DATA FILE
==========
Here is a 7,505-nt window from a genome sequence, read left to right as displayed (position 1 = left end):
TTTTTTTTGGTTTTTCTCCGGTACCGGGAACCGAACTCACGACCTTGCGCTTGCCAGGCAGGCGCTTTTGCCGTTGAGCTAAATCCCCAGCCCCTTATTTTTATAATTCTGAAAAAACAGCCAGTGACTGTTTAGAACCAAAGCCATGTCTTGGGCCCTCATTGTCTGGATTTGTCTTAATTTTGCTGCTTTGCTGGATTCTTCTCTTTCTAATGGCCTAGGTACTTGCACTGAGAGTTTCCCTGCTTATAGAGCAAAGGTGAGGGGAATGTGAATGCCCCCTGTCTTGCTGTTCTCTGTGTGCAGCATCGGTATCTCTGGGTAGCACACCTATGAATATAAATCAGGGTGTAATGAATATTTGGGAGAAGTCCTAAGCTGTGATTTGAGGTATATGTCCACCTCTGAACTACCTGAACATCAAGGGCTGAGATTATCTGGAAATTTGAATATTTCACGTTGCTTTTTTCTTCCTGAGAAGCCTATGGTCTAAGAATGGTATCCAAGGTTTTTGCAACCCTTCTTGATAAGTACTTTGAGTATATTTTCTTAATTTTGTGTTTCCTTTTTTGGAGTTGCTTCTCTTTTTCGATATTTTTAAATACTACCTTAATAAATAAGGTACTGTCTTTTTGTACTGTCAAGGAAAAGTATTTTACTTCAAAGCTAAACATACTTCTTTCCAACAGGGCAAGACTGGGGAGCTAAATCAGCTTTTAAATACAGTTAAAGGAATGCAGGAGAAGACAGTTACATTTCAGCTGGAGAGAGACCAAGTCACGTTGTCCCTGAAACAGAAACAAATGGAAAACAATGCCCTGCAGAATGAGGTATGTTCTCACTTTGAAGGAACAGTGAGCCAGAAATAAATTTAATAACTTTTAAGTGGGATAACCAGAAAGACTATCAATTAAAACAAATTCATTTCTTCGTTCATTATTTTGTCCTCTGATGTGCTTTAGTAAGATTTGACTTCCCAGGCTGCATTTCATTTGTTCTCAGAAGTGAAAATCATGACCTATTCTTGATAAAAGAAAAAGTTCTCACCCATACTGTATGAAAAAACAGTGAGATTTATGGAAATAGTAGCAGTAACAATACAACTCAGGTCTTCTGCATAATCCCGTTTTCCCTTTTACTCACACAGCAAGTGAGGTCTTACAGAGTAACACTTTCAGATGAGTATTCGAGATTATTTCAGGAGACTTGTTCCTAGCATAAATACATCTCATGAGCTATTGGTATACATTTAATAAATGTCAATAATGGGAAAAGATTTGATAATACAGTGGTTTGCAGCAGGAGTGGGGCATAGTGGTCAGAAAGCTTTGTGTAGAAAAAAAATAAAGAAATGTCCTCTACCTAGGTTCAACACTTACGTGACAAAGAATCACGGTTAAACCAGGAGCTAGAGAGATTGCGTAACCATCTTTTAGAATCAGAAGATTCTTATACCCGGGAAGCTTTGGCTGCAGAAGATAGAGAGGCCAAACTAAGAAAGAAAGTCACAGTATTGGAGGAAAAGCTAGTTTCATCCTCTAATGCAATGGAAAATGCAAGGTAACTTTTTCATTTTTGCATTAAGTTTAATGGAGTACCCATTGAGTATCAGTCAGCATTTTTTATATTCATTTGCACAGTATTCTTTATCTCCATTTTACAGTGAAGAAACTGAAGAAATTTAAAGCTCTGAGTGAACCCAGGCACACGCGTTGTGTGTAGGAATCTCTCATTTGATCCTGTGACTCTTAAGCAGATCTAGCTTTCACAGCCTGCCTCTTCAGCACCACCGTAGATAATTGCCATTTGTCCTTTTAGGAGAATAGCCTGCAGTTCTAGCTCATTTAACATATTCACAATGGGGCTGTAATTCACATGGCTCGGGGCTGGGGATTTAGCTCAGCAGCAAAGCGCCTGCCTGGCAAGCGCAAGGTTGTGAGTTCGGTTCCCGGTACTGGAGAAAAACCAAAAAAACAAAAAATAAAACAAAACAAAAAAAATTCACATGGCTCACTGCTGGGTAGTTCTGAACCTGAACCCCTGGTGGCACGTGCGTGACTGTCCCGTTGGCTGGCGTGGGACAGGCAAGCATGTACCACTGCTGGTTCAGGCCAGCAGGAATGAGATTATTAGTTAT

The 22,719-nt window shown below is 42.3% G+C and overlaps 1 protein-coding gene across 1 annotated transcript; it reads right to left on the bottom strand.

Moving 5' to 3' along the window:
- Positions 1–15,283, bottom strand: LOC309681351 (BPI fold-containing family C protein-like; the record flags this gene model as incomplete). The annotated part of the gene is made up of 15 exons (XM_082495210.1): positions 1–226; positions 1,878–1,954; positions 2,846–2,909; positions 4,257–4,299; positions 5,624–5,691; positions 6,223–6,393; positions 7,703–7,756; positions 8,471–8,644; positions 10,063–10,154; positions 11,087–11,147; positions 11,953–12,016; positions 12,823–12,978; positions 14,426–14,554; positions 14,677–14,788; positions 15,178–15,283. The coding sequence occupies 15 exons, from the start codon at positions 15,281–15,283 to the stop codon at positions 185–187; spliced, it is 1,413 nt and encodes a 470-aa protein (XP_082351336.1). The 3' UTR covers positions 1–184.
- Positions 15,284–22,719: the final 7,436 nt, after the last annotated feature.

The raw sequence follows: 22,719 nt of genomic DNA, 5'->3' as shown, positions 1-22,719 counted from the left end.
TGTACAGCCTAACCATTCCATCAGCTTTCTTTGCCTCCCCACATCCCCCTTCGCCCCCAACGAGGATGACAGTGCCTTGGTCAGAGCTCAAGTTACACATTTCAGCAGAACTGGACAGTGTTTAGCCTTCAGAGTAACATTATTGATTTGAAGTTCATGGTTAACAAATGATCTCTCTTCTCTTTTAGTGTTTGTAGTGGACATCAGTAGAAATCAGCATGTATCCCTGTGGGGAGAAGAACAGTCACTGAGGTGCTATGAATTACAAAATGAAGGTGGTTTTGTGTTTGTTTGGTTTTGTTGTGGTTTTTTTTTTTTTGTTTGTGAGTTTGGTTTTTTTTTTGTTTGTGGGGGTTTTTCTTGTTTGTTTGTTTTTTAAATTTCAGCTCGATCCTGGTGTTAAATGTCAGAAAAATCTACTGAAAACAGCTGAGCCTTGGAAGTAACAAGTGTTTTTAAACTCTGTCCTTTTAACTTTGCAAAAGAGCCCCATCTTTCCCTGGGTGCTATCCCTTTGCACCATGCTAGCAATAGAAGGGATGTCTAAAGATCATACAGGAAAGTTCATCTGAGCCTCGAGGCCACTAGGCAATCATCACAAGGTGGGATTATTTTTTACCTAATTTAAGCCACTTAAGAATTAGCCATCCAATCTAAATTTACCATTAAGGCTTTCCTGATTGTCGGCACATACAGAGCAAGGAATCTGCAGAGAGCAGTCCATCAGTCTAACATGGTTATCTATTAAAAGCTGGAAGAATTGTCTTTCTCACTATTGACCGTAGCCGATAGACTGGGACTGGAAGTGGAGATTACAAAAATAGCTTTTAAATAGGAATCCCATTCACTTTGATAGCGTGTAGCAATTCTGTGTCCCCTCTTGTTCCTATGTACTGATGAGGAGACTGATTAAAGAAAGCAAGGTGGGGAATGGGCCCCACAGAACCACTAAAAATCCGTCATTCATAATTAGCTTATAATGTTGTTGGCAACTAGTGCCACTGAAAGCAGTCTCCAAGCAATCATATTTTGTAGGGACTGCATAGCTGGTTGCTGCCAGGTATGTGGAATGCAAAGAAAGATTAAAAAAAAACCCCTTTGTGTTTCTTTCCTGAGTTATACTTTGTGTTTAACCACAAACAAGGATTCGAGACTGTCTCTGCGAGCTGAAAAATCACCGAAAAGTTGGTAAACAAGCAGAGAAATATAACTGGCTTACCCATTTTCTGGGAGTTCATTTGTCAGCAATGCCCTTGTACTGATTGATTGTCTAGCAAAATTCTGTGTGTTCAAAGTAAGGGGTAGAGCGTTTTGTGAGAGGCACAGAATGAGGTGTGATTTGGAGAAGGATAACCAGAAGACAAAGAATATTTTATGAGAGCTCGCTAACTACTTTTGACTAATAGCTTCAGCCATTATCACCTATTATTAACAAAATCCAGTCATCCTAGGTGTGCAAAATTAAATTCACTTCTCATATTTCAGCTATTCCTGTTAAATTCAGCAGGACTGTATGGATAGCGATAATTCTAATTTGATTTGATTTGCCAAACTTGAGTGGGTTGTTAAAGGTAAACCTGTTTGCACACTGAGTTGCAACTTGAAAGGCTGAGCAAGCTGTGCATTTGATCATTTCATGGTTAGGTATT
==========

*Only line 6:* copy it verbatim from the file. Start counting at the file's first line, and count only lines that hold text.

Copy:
- Positions 15,284–22,719: the final 7,436 nt, after the last annotated feature.